What are the tax benefits for married filing jointly in case of same sex couples?

Filing a joint return allows a US taxpayer or an American expat to take an advantage of several benefits, such as married couple are allowed higher deductions and exclusions.

Can each partner in same sex marriage claim the foreign earned income exclusion?

As long as each partner in same sex couple meets the requirements like bona fide residence test or physical presence test, each American expat can claim the foreign earned income exclusion. As a married couple, American expats in same sex marriage can exclude up to $202,600 in a tax year 2016 when they file a joint return. Each American expats can exclude up to 101,300 of foreign income in a tax year 2016.

Are spouses in same sex marriage required to file the FBAR?

Yes, FinCEN Form 114 must be filed by an American expat in a same sex marriage if the aggregate value of foreign financial assets exceeds $10,000 at any time during the year.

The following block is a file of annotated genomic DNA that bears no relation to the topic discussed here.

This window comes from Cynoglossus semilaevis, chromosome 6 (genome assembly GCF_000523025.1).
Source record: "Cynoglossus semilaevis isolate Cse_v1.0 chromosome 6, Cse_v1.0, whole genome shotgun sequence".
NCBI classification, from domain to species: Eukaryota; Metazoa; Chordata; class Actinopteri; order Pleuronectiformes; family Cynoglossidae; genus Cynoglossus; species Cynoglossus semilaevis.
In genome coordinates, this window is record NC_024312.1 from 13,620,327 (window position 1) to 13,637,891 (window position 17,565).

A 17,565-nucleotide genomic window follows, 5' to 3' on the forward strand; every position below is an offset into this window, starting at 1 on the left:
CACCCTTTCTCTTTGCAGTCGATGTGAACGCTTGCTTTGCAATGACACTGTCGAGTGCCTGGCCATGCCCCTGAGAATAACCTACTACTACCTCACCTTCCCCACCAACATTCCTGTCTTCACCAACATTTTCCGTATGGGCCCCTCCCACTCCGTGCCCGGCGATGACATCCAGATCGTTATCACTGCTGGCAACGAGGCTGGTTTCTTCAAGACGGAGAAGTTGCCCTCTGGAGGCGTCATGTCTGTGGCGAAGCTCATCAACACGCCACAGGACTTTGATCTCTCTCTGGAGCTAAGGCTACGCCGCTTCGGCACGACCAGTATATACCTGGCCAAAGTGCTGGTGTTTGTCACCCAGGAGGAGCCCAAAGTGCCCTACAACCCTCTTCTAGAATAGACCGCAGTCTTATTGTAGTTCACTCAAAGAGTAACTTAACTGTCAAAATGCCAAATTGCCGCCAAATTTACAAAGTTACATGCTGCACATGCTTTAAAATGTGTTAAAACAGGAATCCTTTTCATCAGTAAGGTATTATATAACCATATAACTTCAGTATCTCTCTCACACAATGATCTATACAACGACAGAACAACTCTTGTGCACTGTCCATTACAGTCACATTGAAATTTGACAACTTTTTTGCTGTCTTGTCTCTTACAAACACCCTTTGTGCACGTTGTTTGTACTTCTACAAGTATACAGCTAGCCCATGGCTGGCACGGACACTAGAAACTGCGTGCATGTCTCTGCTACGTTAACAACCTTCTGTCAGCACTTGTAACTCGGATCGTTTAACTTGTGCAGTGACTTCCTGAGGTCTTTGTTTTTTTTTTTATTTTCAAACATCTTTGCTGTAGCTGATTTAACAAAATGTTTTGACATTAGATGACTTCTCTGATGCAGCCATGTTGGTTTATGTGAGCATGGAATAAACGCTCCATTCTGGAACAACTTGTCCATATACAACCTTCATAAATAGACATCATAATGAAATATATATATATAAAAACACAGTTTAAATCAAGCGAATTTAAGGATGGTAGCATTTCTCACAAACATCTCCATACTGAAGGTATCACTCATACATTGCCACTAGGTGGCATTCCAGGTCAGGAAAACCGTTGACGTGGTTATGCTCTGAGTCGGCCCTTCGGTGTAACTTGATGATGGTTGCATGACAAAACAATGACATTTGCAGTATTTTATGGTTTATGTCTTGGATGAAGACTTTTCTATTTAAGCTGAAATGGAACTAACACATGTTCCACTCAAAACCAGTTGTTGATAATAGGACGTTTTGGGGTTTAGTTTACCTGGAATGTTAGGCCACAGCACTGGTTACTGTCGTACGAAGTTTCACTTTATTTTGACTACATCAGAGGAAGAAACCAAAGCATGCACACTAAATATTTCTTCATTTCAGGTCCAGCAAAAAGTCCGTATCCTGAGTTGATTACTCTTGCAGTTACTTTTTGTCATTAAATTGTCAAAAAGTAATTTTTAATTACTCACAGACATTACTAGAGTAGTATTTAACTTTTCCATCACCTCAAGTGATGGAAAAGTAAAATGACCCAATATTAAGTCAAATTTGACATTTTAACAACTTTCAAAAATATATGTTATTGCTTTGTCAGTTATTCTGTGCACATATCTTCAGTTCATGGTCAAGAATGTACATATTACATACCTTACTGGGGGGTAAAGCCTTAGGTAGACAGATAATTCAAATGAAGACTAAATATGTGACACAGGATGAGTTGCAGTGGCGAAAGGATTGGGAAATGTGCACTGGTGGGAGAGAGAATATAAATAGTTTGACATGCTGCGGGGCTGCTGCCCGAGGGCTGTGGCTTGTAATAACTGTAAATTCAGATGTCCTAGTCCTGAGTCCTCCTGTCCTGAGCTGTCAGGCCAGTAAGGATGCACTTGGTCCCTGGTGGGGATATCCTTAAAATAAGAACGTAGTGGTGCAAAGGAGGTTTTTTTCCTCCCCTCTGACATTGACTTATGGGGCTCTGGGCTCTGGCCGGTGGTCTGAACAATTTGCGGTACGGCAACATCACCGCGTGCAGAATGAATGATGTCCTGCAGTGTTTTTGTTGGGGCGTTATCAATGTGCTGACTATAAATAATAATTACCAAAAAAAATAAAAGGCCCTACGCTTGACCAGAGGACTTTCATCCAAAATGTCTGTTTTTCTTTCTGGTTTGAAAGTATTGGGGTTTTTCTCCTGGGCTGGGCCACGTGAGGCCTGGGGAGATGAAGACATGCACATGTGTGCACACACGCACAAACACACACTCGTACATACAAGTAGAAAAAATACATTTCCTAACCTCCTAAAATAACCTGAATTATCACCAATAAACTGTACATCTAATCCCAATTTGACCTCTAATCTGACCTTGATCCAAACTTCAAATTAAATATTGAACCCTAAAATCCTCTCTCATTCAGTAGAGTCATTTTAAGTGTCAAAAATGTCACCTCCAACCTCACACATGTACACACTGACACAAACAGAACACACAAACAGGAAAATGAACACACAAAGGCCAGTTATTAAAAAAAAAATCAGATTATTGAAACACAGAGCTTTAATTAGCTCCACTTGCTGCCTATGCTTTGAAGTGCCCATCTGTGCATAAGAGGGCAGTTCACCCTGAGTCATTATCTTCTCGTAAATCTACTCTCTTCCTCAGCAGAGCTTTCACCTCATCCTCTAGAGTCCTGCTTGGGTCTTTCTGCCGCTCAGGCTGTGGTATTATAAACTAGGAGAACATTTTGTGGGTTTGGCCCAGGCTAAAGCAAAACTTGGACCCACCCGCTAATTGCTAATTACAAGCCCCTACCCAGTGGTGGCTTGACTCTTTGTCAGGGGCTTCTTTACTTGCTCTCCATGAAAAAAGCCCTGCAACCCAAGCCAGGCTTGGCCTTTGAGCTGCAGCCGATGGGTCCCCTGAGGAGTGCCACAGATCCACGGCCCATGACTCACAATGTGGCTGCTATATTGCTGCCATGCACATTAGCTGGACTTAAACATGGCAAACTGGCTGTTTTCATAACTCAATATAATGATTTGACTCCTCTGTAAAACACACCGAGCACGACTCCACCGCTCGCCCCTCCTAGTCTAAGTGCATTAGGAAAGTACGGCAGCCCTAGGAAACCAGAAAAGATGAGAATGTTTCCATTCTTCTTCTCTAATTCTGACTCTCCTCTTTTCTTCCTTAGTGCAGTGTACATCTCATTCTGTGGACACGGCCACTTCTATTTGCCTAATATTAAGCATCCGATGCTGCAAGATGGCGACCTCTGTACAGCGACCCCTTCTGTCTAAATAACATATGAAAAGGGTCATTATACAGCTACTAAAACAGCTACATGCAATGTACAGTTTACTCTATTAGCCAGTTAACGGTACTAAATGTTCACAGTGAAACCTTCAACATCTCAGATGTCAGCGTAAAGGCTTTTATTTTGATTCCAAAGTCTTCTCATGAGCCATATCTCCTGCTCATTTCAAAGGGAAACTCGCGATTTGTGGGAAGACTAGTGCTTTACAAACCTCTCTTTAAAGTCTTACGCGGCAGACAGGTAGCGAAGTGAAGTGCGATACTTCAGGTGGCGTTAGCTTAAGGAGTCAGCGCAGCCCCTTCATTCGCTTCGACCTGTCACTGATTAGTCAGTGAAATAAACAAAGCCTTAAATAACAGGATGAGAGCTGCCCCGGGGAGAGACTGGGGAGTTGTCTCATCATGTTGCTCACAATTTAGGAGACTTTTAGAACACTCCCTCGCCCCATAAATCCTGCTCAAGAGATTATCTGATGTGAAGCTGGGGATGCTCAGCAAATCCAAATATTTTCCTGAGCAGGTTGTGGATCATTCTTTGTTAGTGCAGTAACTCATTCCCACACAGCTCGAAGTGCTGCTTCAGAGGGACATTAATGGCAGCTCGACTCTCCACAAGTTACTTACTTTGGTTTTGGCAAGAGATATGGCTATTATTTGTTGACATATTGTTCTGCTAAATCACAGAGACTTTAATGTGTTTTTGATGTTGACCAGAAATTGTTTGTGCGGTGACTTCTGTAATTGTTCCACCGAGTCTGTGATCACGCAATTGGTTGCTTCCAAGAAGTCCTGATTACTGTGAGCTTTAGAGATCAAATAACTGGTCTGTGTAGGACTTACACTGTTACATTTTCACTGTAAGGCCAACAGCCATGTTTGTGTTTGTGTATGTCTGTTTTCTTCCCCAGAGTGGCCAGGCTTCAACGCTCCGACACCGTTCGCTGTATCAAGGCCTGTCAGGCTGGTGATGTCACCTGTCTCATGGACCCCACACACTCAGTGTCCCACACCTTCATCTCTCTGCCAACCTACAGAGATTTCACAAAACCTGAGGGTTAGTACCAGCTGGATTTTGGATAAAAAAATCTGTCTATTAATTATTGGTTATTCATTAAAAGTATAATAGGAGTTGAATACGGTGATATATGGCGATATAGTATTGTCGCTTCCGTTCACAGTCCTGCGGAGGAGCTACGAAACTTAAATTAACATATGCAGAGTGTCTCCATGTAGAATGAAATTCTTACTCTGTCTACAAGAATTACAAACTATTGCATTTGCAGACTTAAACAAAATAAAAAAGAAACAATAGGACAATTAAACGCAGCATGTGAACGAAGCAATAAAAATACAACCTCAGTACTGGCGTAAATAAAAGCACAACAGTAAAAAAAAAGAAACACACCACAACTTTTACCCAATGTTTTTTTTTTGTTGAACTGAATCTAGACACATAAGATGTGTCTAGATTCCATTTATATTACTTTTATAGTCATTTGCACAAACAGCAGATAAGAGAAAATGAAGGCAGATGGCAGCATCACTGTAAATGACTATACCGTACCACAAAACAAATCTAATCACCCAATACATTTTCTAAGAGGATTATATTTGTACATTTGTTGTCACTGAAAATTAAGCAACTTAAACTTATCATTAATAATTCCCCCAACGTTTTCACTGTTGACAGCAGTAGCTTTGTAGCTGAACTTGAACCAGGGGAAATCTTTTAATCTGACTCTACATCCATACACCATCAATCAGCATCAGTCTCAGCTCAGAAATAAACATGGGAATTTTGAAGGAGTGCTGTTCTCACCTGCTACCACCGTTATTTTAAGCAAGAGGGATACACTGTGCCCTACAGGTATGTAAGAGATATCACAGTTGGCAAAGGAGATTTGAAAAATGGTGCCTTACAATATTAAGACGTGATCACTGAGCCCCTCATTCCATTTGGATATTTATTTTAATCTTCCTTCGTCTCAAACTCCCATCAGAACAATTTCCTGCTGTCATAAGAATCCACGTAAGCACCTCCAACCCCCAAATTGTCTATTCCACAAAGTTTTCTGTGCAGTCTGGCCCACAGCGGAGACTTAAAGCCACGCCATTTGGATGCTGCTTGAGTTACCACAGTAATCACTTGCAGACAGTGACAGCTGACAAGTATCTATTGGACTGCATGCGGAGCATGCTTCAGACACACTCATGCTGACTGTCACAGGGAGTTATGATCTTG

Are same sex couples required to file an amended return?

Same sex couples are not required to file an amended return but it will be beneficial to do so if there is a refund due.

For the purpose of federal taxes, when does the IRS consider same sex marriage legal?

In regards to federal tax purposes, foreign and state law are taken into consideration by the IRS in determining the married status. The general rule the IRS follows in regards to same sex marriage is if it is legal in the domestic or foreign jurisdiction where the marriage took place. Even if the same-sex married couple is currently living in a domestic or foreign locale, the location of their legal marriage holds precedence.

Can same-sex spouses use married filing joint or married filing separately status when filing their federal tax returns?